Born in November, 1909 in Tranmere, Birkenhead, Charles studied Pianoforte and Harmony with Miss A. Davies, ARMCM, from 1918 to 1924. (He became an apprentice gas-fitter at the age of fourteen and worked for the Gas Board for fifty-one years.) He resumed his studies in 1931 in Keyboard Technique with a Miss Hughes, and also studied singing with Mr. D. Woolley. Charles became the accompanist (from about the age of nineteen) to the Welsh Choral Union and their Musical Director, Mr. D. R. Jones (popularly known as ‘D.R.’) During the 30’s, he conducted The Cambrian singers and The Apollo Singers, although which came first is no longer known.
In the later 30’s, he was seconded to work on submarines at Cammell Laird’s and as one of the craftsmen who had helped in the building of the ’Thetis’, he was invited on board for the fatal first test run to Anglesey and back on 2nd June, 1939….. but owing to a ‘choir commitment’ he declined to take the opportunity……
In 1943, whilst still at Cammell Laird’s Shipyard, Charles founded the Cammell Laird Male Voice Choir, which was formed expressly to entertain the work-force during their lunch-breaks. [It was during this period, when metal objects like tuning-forks became impossible to buy, that the members who were boiler-makers made a 3ft tuning fork complete with wall brackets fixed in their practice-room, because Charles in his absentmindedness kept losing his pocket ones and eventually was unable to replace them. They actually did it as a joke, but Charles found that it sounded at low B flat, and used it as the starting point in their practices thereafter.] We recently received a picture of one of those rehearsals.
After the war, this choir formed the basis of the famous Birkenhead Male Voice Choir, which during its existence made 25 broadcasts for the BBC and gave 72 concerts for charitable causes. The broadcast included eight programmes in the series “Sounding Brass and Voices”.
In addition to concerts and broadcasts, the choir was involved in much competitive work in British Festivals, competing on 26 occasions and winning 10 first prizes. At the Llangollen International Eisteddfod, the B.M.V.C. won one first, three second and two third prizes during their (approx.) 7 or 8 years as a choir.
During 1952-1956, Charles lectured for the Birkenhead Education committee at a Choral Evening Institute Class. The singers from this class amalgamated with some members of the B.M.V.C. to become, briefly, The Hamilton Singers, which grew so much in popularity that they then formed in 1956, the Birkenhead Choral Society.
In 1960, when the B.C.S. took First Prize in the Mixed Voice Section at Llangollen, Mr. Scarratt became the first conductor to carry off the trophy for First Prize in two different categories: the Male Voice Section and the Mixed Voice Section in the major choral competitions. The record of his two choirs at Llangollen reads; three First Prizes, four Second Prizes and five Third Prizes. When these honours are added to the other prizes won with both choirs over the years, the brilliance of Mr. Scarratt becomes even more evident as, in total, they read: 36 First Prizes, six Second and five Third Prizes.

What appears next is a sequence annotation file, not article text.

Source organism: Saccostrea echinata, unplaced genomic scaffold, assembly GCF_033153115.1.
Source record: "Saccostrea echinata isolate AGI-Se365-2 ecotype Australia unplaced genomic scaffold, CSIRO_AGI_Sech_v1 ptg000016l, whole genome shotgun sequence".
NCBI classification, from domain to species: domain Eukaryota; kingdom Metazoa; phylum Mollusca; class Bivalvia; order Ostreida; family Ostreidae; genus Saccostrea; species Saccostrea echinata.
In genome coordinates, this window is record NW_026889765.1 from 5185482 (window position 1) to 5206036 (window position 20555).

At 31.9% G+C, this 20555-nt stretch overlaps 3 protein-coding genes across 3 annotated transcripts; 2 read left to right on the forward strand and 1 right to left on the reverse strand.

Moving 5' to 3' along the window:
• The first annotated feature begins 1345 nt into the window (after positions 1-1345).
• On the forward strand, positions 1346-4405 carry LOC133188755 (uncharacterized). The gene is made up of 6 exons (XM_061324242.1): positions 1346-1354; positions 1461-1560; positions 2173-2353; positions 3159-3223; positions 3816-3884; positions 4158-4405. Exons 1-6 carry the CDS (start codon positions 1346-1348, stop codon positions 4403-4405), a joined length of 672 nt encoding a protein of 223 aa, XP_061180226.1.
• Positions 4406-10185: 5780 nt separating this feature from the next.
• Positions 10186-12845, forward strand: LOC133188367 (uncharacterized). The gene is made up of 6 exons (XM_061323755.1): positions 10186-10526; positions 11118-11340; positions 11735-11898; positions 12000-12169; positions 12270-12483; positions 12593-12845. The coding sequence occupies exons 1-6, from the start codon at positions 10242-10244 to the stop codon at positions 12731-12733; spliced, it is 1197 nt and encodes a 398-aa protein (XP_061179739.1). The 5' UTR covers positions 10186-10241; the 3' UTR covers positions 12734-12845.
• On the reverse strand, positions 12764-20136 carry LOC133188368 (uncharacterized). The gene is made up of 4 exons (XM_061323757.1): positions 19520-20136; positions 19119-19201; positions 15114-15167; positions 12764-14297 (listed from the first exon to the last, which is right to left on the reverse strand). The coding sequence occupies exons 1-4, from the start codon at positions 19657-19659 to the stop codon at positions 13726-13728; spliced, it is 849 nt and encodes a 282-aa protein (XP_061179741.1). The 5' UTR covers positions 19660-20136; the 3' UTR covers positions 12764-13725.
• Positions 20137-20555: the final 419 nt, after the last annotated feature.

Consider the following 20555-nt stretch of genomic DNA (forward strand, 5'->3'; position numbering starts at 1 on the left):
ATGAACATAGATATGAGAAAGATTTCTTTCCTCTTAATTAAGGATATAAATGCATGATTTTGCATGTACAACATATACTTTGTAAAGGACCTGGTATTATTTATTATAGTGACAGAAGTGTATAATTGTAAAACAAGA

In the mid-sixties, the B.C.S. extended its repertoire with performances of “Messiah”, then in 1965, 1966 and 1968, combined with the Liverpool Anglican Cathedral Choir under the baton of Ronald Woan, to give concerts of music by Bruckner, Mozart, Vaughan Williams, Faure and Handel. Also in 1968, the choir was honoured to perform with the Chester Cathedral Choir, the “Dream of Gerontius” by Elgar, under the musical direction of Maurice Handford, with the Halle Orchestra.
The choir gave countless concerts in churches all over Wirral and Cheshire to benefit Church Funds and many Charities, including NSPCC, Oxfam, Christian Aid, Guide Dogs for the Blind, Church of England Children’s Society and many more.
Charles died on July 9th, 1979, after almost 60 years of music making. Although strictly speaking, an amateur musician, during his lifetime he developed the standards of a professional, being a very gifted and proficient pianist, who in his later life also became a church organist. He gave unstintingly of his time and talents to the cause of choral singing and those privileged to have known him and to have sung under his inspired direction, will never forget his warmth, his humour, his kindness and above all, the quality of music he brought into their lives.
It is fitting that Charles should be remembered through an Annual Award in his name to help young musicians to forward their careers.
Catherine (Kay) Scarratt.
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